Even since Little A self-weaned, we knew that we’d never be giving him any packaged baby food – it had to be homemade all the way. These little AVENT pots for food and liquid storage are great value (you get 20 in a pack, 10 small and 10 large, for under £10) and we’ve used them to death in the past six months. They’re starting to show a little wear and tear now – some turmeric stains here and there, plus we’ve had to throw a few away due to small cracks – but overall they’ve served us extremely well.

I usually cook a large batch of food for Little A – a chicken and vegetable stew or lightly spice lentils, for example – and pop it into a range of pots, some for freezing and some for the fridge.

The are BPA-free, as you’d expect, and have leak-proof, twist on lids that feel really secure when they’re on, and they do fine in the dishwasher. We also bought a handy little insulated bag which comfortably holds a couple of Avent pots and, some spoons and a flannel or wipes. Ideal for when you’re out and about with baby and know that you might be coinciding with a mealtime. I’d put a main meal in one, and either fruit and yoghurt in another or just some fruit pieces.

The cups are also compatible with the Philips Avent Breast Pump (I bought one of these also, but never actually pumped!). They attach and you can pump straight into the storage cup.

Polliwalks – a must-have baby footwear item (imho)

Crocodile shooOOOooes – what baby wouldn’t want a pair of these cuties? Actually I think they’re supposed to be alligators, but no matter. Before Little A was born, we bought some beautiful leather mini-me type baby boy shoes in anticipation, but when it came time for him to wear, we realised it was a bit of a struggle to get them on comfortably.


Polliwalks – fun, and kind to baby’s feet

We had to squish and squash them on (he was not amused) and once on, they cut into his feet in places. Try telling a baby he just has to wear the leather in a bit.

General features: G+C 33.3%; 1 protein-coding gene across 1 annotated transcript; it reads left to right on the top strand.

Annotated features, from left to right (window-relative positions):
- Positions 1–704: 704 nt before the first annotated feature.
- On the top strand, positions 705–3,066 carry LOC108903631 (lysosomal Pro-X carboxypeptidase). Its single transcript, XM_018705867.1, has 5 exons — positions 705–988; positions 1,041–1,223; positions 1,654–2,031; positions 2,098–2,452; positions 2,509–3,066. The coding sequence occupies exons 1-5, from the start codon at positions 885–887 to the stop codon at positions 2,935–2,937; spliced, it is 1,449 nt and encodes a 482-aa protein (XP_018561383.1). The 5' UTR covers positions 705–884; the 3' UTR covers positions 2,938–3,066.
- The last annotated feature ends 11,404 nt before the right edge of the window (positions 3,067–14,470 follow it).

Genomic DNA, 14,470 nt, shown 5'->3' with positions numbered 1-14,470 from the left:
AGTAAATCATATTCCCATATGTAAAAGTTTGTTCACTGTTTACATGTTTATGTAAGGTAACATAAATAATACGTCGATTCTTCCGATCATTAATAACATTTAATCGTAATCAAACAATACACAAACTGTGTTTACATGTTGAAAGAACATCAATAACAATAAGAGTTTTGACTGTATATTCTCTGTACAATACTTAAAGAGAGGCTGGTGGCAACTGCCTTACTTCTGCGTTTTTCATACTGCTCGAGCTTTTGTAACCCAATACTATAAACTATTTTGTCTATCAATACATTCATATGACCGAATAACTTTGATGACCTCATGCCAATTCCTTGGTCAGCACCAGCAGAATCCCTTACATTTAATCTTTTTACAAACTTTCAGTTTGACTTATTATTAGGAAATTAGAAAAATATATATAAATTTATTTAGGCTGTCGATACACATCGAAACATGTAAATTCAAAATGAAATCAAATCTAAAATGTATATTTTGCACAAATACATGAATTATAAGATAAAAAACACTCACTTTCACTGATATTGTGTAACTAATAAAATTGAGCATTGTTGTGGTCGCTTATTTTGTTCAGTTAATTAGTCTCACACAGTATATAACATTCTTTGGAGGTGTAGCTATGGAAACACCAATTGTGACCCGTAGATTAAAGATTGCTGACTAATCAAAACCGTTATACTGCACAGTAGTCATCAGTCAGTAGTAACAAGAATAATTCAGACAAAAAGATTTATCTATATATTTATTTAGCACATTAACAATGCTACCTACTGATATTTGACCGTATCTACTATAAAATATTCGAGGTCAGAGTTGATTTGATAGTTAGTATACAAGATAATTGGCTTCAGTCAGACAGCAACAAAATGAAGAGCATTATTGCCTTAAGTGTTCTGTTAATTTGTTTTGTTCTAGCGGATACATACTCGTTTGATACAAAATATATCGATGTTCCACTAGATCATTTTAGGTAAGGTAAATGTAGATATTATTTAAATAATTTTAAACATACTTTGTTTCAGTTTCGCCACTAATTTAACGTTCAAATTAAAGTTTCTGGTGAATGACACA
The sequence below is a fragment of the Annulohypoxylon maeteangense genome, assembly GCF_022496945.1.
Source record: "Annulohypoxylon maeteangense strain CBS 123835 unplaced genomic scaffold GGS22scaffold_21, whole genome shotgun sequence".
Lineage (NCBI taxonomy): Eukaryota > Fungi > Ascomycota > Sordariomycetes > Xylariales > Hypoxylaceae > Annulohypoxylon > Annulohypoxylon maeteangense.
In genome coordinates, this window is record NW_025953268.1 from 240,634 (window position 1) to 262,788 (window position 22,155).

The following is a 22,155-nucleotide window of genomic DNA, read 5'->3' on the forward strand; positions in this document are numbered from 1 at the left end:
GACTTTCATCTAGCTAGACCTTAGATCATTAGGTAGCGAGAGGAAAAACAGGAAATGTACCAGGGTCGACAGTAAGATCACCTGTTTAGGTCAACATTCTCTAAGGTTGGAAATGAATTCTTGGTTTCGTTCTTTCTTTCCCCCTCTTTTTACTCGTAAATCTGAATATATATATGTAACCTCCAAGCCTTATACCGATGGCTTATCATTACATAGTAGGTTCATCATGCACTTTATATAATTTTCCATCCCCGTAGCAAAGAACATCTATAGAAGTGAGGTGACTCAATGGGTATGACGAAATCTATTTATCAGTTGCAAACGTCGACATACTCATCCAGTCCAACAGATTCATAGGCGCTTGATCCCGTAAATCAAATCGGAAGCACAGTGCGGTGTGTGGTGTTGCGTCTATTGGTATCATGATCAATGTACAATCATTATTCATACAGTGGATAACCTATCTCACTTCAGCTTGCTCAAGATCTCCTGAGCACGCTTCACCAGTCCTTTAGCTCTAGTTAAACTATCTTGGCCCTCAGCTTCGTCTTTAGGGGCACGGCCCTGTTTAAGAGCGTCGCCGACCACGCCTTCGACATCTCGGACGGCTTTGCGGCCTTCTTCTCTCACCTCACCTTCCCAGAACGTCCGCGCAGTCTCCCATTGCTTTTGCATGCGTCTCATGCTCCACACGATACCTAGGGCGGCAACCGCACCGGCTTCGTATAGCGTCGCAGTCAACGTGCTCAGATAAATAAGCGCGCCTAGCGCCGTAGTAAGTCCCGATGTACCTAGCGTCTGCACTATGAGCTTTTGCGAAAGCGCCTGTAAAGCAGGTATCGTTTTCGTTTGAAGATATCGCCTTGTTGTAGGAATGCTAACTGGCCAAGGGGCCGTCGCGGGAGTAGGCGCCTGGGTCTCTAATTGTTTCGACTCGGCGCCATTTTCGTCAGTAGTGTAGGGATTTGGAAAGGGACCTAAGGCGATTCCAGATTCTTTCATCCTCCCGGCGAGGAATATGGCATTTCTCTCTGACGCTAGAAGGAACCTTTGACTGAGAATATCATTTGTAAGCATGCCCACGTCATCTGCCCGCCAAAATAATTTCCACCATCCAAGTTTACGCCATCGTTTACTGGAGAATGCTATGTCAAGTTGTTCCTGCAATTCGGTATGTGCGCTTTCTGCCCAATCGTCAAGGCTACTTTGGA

So we bought a pair of these – gator-shaped as it just happens – and he LOVES toddling around in them. They have a thick, moulded base, a sling-back, and a lovely wide fit which I’m sure makes him steadier on his feet. There’s holes, which give his tootsies some nice ventilation, and the underside has a fun imprint to make walking in the sand more interesting. Polliwalks come in other attractive character designs, like Ellie the Elephant, Tory the Turtle and Cookie Monster. Slightly older children can more easily put then on themselves.

We also bought some plain, standard-style Crocs too, and he’s just as happy in them. Look out for deals on Amazon – we only paid around £5 per pair for both brands. For slightly older toddlers, I see you can buy some inexpensive little shoe charms to jazz things up ­– Peppa Pig pin-ons anyone?

Waitrose Baby Bottom Butter

bottom butter

Olive oil and vanilla for baby’s botty

Last but certainly not least, is Baby Bottom Butter from Waitrose. This was a welcome gift from a friend who loved using it on her kids’ botties. It has a lovely thick texture and a soft vanilla scent. Ingredients include olive oil (hydrogenated) and chamomile.

Apparently there was quite a bit of hype over this butter a few years ago when Waitrose’s female customers starting going mad for it as a face cream. For a few months, a pot of this was as rare as hens’ teeth. Hmm, smacks of a rather clever and successful PR stunt to me. I couldn’t imagine using this on my face, but I could perhaps imagine using it has a hand cream.

Anyway, Little A always had a lovely soft botty after I used this. However, we also use pure coconut butter (Coconoil Virgin Coconut Oil) as both a nappy cream and an all over body moisturizer for our baby.

Waitrose’s Baby Bottom Butter coast £2.89 for 125ml pot. Coconoil (you can easily find it online) costs around £7.50 for 460g, so that makes it a cheaper option.